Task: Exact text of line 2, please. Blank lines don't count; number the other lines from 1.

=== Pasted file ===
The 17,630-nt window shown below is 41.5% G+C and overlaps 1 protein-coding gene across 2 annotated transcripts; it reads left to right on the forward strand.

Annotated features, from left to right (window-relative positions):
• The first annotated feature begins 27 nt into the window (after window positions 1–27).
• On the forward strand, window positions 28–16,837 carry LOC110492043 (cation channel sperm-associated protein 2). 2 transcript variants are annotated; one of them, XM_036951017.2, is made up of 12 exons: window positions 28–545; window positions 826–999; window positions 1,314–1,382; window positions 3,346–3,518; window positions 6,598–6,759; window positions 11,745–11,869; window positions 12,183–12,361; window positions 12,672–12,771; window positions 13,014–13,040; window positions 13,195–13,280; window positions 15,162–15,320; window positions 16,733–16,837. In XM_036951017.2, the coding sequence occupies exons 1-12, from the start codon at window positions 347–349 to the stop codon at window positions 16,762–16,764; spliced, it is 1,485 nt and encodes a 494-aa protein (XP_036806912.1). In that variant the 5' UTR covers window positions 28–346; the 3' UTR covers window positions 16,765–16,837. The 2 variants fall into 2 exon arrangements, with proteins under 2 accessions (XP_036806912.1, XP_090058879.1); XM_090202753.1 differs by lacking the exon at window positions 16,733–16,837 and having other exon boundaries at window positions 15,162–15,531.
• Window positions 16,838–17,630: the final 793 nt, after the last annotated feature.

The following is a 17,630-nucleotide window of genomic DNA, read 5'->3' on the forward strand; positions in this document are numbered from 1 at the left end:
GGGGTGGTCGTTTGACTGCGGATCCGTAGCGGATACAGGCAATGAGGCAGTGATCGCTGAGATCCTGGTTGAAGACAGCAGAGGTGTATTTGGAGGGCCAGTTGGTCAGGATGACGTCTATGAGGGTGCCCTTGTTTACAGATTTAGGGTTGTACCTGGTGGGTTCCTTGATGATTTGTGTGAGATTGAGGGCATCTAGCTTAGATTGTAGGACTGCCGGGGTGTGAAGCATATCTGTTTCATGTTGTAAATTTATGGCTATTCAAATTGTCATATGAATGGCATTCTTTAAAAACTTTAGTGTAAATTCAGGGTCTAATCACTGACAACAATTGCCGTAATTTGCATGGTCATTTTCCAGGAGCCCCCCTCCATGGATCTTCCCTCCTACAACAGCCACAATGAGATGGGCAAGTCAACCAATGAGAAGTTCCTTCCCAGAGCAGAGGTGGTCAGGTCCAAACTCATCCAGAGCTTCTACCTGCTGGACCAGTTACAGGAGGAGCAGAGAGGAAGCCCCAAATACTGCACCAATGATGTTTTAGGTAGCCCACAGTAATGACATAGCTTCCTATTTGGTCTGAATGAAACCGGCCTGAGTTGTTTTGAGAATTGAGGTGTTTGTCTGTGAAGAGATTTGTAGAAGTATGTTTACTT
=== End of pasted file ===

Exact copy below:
Annotated features, from left to right (window-relative positions):